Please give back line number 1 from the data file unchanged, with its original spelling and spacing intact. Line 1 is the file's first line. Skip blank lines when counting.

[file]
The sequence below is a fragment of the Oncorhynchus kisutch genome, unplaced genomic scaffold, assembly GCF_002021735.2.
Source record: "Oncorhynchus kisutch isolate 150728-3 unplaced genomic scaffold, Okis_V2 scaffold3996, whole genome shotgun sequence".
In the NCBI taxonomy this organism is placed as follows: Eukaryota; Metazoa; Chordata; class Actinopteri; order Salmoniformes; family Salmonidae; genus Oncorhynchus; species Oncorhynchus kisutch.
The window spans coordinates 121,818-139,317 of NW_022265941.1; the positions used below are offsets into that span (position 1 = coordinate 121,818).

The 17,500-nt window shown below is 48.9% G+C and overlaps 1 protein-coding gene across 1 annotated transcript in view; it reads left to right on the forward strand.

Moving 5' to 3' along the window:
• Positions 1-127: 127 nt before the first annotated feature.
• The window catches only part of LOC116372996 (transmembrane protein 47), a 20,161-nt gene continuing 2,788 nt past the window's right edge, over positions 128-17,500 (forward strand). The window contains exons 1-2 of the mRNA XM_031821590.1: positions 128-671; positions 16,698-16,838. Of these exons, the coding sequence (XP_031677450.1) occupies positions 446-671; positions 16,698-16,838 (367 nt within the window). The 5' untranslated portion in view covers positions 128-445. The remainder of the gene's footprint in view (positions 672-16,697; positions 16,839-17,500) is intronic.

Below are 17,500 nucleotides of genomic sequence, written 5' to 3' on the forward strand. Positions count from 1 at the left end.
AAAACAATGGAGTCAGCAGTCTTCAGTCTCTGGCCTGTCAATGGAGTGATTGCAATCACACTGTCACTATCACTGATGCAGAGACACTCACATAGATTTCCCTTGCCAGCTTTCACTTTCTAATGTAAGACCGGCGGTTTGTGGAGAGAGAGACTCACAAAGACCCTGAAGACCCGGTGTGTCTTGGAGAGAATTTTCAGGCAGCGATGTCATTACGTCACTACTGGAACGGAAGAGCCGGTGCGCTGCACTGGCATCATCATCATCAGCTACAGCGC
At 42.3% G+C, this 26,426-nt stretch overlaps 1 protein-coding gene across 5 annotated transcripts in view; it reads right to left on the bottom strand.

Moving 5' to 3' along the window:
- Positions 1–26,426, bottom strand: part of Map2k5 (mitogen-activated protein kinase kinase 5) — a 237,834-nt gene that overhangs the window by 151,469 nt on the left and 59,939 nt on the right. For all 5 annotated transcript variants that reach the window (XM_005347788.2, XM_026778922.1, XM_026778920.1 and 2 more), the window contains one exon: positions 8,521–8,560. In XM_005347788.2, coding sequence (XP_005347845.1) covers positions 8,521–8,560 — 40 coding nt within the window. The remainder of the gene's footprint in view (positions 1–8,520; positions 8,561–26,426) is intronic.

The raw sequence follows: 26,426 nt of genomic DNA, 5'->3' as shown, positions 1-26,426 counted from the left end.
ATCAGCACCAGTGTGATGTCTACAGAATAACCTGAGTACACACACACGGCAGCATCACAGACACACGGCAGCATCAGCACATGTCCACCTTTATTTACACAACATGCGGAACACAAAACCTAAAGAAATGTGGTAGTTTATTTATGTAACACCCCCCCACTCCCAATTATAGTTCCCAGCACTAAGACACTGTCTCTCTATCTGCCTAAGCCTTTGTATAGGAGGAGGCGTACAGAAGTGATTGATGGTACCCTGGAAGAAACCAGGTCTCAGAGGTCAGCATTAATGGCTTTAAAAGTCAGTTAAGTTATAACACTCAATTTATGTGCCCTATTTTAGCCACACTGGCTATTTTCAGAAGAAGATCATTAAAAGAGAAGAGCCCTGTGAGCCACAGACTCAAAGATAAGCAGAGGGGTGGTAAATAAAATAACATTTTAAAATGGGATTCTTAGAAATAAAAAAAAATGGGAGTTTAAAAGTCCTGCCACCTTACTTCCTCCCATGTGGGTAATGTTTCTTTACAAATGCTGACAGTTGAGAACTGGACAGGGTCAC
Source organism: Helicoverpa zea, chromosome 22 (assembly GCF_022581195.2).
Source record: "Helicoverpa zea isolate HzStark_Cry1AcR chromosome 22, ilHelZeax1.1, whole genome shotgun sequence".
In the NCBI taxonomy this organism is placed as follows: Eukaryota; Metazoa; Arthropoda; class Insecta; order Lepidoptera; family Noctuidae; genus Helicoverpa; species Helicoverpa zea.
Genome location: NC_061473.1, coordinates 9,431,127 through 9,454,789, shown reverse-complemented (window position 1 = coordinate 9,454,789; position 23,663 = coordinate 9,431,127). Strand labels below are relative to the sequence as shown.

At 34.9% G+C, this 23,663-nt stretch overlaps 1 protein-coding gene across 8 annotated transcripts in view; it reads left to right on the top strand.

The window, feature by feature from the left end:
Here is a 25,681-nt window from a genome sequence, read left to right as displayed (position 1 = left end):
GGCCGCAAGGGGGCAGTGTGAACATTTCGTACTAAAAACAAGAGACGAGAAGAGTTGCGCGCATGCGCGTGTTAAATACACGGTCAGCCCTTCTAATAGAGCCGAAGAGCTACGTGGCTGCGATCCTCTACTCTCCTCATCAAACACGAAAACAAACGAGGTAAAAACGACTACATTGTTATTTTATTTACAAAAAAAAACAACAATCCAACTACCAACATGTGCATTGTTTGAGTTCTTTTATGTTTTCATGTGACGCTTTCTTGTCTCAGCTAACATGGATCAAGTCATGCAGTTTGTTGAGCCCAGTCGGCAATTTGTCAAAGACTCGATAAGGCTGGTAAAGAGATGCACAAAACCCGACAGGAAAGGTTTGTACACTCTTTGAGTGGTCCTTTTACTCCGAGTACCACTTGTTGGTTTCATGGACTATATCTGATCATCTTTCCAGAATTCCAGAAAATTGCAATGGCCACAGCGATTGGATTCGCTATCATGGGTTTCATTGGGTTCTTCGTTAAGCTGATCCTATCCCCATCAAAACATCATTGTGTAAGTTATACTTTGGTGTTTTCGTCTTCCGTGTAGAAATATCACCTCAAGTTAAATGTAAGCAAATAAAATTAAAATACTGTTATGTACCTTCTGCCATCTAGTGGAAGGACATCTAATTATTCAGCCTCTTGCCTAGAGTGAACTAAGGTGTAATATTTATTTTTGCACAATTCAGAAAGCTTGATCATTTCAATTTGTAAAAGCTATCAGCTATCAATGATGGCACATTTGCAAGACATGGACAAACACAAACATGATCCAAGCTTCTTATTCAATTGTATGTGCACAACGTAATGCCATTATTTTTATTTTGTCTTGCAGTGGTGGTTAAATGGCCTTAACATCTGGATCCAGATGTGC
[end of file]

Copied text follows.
The sequence below is a fragment of the Oncorhynchus kisutch genome, unplaced genomic scaffold, assembly GCF_002021735.2.